Maternity as Theophany
Maternal Body: A Theology of Incarnation from the Christian East by Carrie Frederick Frost
Paulist Press, 2019
(107 pages, $17.95, paperback)
Fertile Ground: A Pilgrimage Through Pregnancy by Laura S. Jansson
Ancient Faith Publishing, 2019
(318 pages, $18.95, paperback)
iewed by Agnes R. Howard
It may seem too obvious to be worth saying that pregnancy is a curious spiritual status: the condition of having two (or more) bodies, brains, and eternal souls in a space usually occupied by one. Just so, we might imagine that the best theological minds of the ages would have bent their exertions to puzzling this through. Instead, it turns out that wise treatment of this experience has been wanting until recently in current culture high and low, but also, disappointingly, in the theology and scholarship of the past. We have much to celebrate, then, in the nearly simultaneous arrival of two thoughtful books considering pregnancy from an Eastern Orthodox perspective.
By "we," I mean you, dear reader, since I will say even more vehemently than do these two able writers that the manner of human emergence into the world must not be a topic of interest only to new moms but to all of us. That includes all who have been brought into life by someone's efforts on their behalf, and all who believe in the Incarnation. Both Carrie Frederick Frost and Laura S. Jansson convey deep respect for ecclesiastical tradition even while acknowledging that it was a lack—a surprising, uncharacteristic lack—in their tradition that occasioned their scholarship on this topic. That response to a felt need, to compose a coherent, theologically inflected approach to childbearing rather than finding one at hand ready for recovery or practical application, determines the shape of both books, one formed by the writer's training as a theologian, the other by the writer's work as a doula.
Focus on Icons
Frost, professor of theology at St. Sophia Ukrainian Orthodox Seminary, was a graduate student at the University of Virginia when she discovered she was pregnant with triplets. She turned to her church tradition for counsel. She was disappointed to find that "motherhood is not a topic that has been taken up for deep theological reflection in the Orthodox tradition." She credits the Christian East with reverence "for pregnancy in general" but not in the particular, actual way it unfolds. Worse, when those privileged to study theology have turned to birth, they sometimes have allowed distaste or fear of the female body to overwhelm better judgment. Some Orthodox services and prayers positively do "not affirm motherhood as a vocation and did not affirm the maternal body."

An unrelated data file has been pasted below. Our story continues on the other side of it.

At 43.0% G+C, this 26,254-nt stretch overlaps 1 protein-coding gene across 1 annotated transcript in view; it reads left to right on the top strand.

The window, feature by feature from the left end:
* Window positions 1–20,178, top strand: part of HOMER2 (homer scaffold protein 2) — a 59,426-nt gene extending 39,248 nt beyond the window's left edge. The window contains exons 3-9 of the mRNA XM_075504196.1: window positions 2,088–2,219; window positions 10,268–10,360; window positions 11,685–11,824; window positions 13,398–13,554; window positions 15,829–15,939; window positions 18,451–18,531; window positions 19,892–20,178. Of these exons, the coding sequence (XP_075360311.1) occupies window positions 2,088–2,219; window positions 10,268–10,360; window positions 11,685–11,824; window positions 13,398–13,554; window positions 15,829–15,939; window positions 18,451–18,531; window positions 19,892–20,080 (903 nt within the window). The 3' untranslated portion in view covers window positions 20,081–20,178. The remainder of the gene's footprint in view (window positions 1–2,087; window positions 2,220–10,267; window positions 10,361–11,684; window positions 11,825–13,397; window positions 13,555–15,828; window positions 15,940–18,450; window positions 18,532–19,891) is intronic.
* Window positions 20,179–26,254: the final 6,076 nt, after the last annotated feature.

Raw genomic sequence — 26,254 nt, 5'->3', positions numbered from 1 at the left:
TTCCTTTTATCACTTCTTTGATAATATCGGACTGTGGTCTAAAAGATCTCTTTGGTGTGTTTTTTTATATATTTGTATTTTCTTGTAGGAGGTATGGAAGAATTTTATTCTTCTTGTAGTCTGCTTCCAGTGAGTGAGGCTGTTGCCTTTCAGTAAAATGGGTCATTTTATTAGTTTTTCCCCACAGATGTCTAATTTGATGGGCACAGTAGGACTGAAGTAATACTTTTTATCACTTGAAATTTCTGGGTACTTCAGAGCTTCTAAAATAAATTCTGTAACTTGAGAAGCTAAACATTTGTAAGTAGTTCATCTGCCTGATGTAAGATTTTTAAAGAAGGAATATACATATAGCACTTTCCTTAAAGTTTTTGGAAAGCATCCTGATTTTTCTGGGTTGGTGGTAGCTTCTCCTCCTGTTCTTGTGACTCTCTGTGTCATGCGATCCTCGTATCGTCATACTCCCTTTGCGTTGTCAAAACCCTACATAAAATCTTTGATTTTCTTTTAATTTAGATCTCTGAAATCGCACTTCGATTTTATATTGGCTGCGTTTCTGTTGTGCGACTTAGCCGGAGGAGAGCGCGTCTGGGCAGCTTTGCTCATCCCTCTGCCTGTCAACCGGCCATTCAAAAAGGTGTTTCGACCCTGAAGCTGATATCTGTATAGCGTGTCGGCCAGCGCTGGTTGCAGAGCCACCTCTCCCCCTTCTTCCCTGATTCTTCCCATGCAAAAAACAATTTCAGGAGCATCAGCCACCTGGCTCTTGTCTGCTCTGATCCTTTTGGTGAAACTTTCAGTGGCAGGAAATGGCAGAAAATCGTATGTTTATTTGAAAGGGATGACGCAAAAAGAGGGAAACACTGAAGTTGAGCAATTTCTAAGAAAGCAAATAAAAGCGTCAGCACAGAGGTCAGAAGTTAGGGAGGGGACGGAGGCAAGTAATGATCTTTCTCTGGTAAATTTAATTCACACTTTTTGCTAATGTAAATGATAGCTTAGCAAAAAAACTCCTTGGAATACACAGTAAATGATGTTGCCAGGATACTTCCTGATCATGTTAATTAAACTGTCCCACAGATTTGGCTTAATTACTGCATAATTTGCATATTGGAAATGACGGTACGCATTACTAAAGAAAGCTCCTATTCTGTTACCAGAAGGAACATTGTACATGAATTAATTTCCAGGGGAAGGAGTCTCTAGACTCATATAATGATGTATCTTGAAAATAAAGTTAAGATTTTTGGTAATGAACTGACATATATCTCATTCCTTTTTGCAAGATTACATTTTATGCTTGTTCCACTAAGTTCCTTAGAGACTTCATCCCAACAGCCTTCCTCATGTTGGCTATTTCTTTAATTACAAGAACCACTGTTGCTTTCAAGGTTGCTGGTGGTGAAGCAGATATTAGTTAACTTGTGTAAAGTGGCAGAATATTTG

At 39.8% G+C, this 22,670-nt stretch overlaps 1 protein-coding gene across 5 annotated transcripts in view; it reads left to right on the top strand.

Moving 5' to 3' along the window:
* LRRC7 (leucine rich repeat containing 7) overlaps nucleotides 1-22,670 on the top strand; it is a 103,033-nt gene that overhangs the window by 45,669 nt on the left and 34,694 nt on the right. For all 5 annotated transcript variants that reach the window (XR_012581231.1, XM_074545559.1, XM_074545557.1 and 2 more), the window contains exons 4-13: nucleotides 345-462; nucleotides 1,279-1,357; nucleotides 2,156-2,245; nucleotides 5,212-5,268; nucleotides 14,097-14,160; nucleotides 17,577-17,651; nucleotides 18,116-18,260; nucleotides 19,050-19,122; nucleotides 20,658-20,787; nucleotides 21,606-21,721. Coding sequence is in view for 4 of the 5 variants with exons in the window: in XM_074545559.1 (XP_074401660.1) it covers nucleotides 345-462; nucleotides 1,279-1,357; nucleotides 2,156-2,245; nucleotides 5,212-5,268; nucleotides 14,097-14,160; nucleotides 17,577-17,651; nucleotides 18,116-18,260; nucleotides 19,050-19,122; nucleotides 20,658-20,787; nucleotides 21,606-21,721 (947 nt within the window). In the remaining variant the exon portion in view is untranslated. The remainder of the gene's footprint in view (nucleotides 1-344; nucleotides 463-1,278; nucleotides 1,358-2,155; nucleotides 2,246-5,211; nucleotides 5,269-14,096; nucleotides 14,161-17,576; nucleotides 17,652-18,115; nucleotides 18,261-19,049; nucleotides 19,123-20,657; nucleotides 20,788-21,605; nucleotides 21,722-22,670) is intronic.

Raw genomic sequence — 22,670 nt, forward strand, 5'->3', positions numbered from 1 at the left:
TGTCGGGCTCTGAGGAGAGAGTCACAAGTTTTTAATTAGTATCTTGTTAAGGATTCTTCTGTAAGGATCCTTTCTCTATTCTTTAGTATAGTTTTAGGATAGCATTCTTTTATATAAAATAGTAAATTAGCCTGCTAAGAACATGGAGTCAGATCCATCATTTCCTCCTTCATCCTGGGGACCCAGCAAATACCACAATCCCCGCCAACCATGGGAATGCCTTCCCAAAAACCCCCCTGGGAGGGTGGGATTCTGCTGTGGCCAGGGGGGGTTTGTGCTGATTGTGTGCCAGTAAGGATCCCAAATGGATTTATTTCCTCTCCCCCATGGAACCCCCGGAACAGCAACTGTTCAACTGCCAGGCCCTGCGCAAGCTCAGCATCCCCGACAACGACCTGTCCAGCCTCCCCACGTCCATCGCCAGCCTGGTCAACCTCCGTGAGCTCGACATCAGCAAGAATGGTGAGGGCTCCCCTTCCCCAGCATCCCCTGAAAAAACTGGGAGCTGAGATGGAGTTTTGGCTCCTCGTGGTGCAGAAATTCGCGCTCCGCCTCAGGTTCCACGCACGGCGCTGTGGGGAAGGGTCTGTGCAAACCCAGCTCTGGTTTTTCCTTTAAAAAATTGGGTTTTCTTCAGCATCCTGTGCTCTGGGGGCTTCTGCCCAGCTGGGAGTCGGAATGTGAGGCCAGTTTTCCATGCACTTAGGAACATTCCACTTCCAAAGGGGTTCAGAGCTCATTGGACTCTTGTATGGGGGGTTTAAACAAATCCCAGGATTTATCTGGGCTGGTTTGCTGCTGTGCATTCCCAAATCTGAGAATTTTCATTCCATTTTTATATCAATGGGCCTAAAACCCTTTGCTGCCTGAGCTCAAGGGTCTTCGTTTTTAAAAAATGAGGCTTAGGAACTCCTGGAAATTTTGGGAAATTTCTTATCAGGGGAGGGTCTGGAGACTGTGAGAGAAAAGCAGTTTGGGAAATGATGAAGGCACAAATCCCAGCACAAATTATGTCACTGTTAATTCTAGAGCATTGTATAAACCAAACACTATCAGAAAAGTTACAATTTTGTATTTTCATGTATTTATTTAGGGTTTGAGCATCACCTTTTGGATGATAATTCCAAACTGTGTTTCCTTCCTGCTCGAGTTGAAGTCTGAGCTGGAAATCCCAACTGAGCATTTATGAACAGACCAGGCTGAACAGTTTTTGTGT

Getting birth right is fundamental to a right theology of the body, so the task of her book "is just a matter of the maternal body being integrated into that theology." Frost thinks Orthodoxy may be well-positioned to help others appreciate the magnitude of maternity because of its rich understanding of the Incarnation, its veneration of icons recalling God's blessing of matter, and its recognition of the body as the "workshop" where humans grow closer to and more like God.
What Frost could not find in her church's theology she discovered in its practice. She looks to practice—with icons, prayers, hymns, and feasts—and finds resources on the good of childbearing. Icons are her focus, as they doubly demonstrate the significance of birth. The affirmation of matter implied in the process of birth underlies the use and veneration of icons altogether. "That Christians would use the materials of the created world to fashion images of their savior and saints makes perfect sense" to the author because "God took on matter in order to appear in the world of his creation." Mary, whom Christians regard as the Theotokos, the Birthgiver of God, is "at minimum, functionally foundational to the Incarnation, and she is also foundational to the icon . . . her maternal body led to iconography."
Frost organizes her book around the stages of childbearing: conception, pregnancy, birth, postpartum, and breastfeeding, choosing an icon for each to help explain physical and theological meaning. She remains grateful to Orthodoxy even when doctrine disappoints, deeming elements in it that slight motherhood as "out of alignment with the church's profound incarnational theology" rather than as revealing an anti-maternal stance inherent to Orthodoxy. Her chapters therefore take pains to "harmonize" them.
The first icon-focused chapter, on conception, features one depicting Mary's parents, Joachim and Anna, and blessing marital love and sexuality. Anna suffered infertility before Mary arrived. Here Frost criticizes some Orthodox handling of infertility, miscarriage, and stillbirth, with its suggestion that mothers are at fault, and Orthodox churches' failure to minister to people mourning these losses. The next chapter, on the short side, emphasizes the physical character of pregnancy as it studies the embrace of Mary and her cousin Elizabeth in an icon of the Visitation. For birth, icons depicting the Nativity vary, an opportunity for Frost to laud Orthodoxy's accommodation of different views and to urge women to look to Mary as a model. On breastfeeding, Frost marvels at how a mother's body becomes real food for nursing infants. She regrets that Orthodox icons, favoring a metaphorical take on Mary feeding her infant son, sometimes strangely display an anatomically incorrect breast.
Agnes R. Howard is adjunct assistant professor of humanities in Christ College, Valparaiso University, Valparaiso, Indiana, and author of Showing: What Pregnancy Tells Us about Being Human (Eerdmans, 2020).
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